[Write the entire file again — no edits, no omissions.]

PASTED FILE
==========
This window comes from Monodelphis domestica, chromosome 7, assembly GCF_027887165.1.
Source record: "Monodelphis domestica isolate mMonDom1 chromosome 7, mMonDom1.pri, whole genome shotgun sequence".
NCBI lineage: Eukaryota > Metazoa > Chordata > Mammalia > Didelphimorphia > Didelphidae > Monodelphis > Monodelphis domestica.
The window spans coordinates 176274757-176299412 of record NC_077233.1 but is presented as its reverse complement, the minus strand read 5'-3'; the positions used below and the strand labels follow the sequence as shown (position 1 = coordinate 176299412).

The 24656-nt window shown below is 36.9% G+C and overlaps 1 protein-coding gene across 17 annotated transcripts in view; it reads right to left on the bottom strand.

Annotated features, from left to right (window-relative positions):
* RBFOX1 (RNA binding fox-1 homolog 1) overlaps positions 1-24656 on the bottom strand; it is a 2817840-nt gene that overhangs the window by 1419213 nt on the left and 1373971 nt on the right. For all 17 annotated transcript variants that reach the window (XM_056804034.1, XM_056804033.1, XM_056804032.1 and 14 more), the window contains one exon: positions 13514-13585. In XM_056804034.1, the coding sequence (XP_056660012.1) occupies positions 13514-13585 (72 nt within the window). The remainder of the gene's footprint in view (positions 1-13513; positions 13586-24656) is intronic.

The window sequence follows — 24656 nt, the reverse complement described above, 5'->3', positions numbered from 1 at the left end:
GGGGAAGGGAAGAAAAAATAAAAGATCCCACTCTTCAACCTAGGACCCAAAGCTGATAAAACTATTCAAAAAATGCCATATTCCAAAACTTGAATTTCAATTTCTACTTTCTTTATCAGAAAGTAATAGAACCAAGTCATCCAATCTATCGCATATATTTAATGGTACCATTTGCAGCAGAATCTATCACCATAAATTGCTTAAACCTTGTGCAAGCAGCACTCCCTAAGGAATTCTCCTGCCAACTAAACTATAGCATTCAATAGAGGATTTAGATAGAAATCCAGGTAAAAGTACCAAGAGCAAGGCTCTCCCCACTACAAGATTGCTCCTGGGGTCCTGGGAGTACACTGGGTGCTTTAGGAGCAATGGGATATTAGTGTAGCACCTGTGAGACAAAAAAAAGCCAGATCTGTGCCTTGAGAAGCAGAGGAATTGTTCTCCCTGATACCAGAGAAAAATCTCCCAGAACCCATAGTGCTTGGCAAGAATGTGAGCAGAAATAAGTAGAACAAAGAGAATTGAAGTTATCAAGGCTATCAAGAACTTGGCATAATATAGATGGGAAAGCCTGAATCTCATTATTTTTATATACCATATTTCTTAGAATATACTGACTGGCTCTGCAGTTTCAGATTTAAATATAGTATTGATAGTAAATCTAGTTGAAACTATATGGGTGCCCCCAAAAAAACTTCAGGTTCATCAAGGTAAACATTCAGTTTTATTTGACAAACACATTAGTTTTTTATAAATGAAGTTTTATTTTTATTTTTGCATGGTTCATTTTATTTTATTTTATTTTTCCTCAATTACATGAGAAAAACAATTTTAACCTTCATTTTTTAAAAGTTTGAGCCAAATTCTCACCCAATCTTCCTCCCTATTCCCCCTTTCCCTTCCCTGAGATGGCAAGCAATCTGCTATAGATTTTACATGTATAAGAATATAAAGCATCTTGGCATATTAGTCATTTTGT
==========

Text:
This window comes from Monodelphis domestica, chromosome 7, assembly GCF_027887165.1.
Source record: "Monodelphis domestica isolate mMonDom1 chromosome 7, mMonDom1.pri, whole genome shotgun sequence".
NCBI lineage: Eukaryota > Metazoa > Chordata > Mammalia > Didelphimorphia > Didelphidae > Monodelphis > Monodelphis domestica.
The window spans coordinates 176274757-176299412 of record NC_077233.1 but is presented as its reverse complement, the minus strand read 5'-3'; the positions used below and the strand labels follow the sequence as shown (position 1 = coordinate 176299412).

The 24656-nt window shown below is 36.9% G+C and overlaps 1 protein-coding gene across 17 annotated transcripts in view; it reads right to left on the bottom strand.

Annotated features, from left to right (window-relative positions):
* RBFOX1 (RNA binding fox-1 homolog 1) overlaps positions 1-24656 on the bottom strand; it is a 2817840-nt gene that overhangs the window by 1419213 nt on the left and 1373971 nt on the right. For all 17 annotated transcript variants that reach the window (XM_056804034.1, XM_056804033.1, XM_056804032.1 and 14 more), the window contains one exon: positions 13514-13585. In XM_056804034.1, the coding sequence (XP_056660012.1) occupies positions 13514-13585 (72 nt within the window). The remainder of the gene's footprint in view (positions 1-13513; positions 13586-24656) is intronic.

The window sequence follows — 24656 nt, the reverse complement described above, 5'->3', positions numbered from 1 at the left end:
GGGGAAGGGAAGAAAAAATAAAAGATCCCACTCTTCAACCTAGGACCCAAAGCTGATAAAACTATTCAAAAAATGCCATATTCCAAAACTTGAATTTCAATTTCTACTTTCTTTATCAGAAAGTAATAGAACCAAGTCATCCAATCTATCGCATATATTTAATGGTACCATTTGCAGCAGAATCTATCACCATAAATTGCTTAAACCTTGTGCAAGCAGCACTCCCTAAGGAATTCTCCTGCCAACTAAACTATAGCATTCAATAGAGGATTTAGATAGAAATCCAGGTAAAAGTACCAAGAGCAAGGCTCTCCCCACTACAAGATTGCTCCTGGGGTCCTGGGAGTACACTGGGTGCTTTAGGAGCAATGGGATATTAGTGTAGCACCTGTGAGACAAAAAAAAGCCAGATCTGTGCCTTGAGAAGCAGAGGAATTGTTCTCCCTGATACCAGAGAAAAATCTCCCAGAACCCATAGTGCTTGGCAAGAATGTGAGCAGAAATAAGTAGAACAAAGAGAATTGAAGTTATCAAGGCTATCAAGAACTTGGCATAATATAGATGGGAAAGCCTGAATCTCATTATTTTTATATACCATATTTCTTAGAATATACTGACTGGCTCTGCAGTTTCAGATTTAAATATAGTATTGATAGTAAATCTAGTTGAAACTATATGGGTGCCCCCAAAAAAACTTCAGGTTCATCAAGGTAAACATTCAGTTTTATTTGACAAACACATTAGTTTTTTATAAATGAAGTTTTATTTTTATTTTTGCATGGTTCATTTTATTTTATTTTATTTTTCCTCAATTACATGAGAAAAACAATTTTAACCTTCATTTTTTAAAAGTTTGAGCCAAATTCTCACCCAATCTTCCTCCCTATTCCCCCTTTCCCTTCCCTGAGATGGCAAGCAATCTGCTATAGATTTTACATGTATAAGAATATAAAGCATCTTGGCATATTAGTCATTTTGT